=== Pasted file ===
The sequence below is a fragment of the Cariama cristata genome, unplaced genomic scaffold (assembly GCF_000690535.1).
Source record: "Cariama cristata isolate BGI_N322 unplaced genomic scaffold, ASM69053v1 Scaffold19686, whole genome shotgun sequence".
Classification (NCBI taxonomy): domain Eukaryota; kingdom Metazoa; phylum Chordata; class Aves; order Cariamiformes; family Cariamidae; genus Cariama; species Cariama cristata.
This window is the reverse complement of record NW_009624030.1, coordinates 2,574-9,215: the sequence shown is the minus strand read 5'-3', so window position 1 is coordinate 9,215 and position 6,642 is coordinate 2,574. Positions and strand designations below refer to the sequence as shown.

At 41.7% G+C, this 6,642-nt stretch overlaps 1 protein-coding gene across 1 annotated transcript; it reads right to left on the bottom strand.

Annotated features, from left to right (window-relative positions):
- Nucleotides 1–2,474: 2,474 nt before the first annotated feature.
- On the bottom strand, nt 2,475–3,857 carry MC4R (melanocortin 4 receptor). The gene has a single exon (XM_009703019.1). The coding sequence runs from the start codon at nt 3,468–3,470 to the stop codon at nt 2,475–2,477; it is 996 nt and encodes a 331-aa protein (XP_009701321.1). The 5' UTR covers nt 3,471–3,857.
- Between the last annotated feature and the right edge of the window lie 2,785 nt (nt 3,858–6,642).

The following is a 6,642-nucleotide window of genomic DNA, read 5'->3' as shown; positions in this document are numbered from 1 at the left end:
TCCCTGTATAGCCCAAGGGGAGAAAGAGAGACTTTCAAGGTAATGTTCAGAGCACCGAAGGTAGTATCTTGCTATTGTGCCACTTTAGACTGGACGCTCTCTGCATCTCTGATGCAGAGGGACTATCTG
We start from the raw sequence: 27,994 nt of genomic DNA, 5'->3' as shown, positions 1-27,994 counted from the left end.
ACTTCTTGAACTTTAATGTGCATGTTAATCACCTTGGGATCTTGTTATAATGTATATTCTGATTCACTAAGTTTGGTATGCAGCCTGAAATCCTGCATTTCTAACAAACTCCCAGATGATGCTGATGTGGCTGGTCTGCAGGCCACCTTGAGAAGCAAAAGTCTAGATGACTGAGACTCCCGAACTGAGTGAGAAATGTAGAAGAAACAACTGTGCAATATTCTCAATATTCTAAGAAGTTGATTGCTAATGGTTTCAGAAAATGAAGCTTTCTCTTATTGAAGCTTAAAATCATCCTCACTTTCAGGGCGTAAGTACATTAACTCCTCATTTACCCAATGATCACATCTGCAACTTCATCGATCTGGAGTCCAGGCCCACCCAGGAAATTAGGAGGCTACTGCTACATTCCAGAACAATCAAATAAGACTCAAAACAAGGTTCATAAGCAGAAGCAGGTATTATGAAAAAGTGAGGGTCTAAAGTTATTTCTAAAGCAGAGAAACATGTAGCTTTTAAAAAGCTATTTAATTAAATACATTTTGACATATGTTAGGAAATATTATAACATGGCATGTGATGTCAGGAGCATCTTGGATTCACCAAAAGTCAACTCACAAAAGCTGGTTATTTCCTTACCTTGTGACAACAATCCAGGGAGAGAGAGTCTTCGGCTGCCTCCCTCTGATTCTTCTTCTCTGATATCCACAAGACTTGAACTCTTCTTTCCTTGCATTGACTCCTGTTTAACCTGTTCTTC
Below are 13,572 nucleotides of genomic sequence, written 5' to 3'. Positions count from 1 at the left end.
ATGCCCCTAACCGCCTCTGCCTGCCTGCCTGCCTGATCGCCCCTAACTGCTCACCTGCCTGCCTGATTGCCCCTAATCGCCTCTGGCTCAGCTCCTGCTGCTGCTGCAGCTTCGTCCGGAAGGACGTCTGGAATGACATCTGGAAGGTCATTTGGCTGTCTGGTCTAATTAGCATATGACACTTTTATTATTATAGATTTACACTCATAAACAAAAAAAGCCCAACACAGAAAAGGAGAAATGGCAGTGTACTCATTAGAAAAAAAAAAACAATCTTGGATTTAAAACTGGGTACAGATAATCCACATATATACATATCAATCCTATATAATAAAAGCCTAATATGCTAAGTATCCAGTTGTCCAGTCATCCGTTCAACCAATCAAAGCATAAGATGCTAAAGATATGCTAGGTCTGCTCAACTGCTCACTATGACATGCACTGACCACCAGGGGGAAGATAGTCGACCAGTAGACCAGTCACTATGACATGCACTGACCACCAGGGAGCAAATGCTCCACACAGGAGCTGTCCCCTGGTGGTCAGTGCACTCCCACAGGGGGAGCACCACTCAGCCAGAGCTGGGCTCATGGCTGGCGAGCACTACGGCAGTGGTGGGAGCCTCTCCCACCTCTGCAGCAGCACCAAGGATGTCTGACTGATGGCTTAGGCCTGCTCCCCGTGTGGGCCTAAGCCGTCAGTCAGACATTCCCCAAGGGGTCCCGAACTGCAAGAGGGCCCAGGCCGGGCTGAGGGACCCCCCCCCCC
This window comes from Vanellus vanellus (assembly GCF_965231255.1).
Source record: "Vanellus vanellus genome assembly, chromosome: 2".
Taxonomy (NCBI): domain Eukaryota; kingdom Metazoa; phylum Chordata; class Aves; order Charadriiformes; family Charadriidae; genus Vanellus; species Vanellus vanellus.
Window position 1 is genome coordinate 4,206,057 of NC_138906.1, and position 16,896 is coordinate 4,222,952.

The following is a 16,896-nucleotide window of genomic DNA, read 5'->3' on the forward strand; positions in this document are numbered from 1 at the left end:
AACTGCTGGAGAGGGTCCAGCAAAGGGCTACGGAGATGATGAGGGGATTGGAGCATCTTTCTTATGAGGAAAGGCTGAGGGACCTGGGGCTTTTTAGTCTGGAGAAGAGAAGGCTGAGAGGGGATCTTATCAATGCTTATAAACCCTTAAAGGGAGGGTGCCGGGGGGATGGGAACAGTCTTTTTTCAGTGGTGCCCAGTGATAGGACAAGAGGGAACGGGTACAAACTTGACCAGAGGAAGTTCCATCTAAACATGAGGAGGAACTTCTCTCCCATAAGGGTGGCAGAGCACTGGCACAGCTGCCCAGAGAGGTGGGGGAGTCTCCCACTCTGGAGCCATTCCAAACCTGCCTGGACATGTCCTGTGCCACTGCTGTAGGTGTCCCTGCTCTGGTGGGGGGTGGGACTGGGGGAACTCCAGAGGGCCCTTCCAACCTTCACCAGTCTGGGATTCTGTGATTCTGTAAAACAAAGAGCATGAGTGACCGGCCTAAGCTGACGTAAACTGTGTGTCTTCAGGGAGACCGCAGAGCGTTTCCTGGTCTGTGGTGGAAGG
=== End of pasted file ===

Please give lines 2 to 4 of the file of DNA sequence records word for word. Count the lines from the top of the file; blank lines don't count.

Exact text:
Source record: "Cariama cristata isolate BGI_N322 unplaced genomic scaffold, ASM69053v1 Scaffold19686, whole genome shotgun sequence".
Classification (NCBI taxonomy): domain Eukaryota; kingdom Metazoa; phylum Chordata; class Aves; order Cariamiformes; family Cariamidae; genus Cariama; species Cariama cristata.
This window is the reverse complement of record NW_009624030.1, coordinates 2,574-9,215: the sequence shown is the minus strand read 5'-3', so window position 1 is coordinate 9,215 and position 6,642 is coordinate 2,574. Positions and strand designations below refer to the sequence as shown.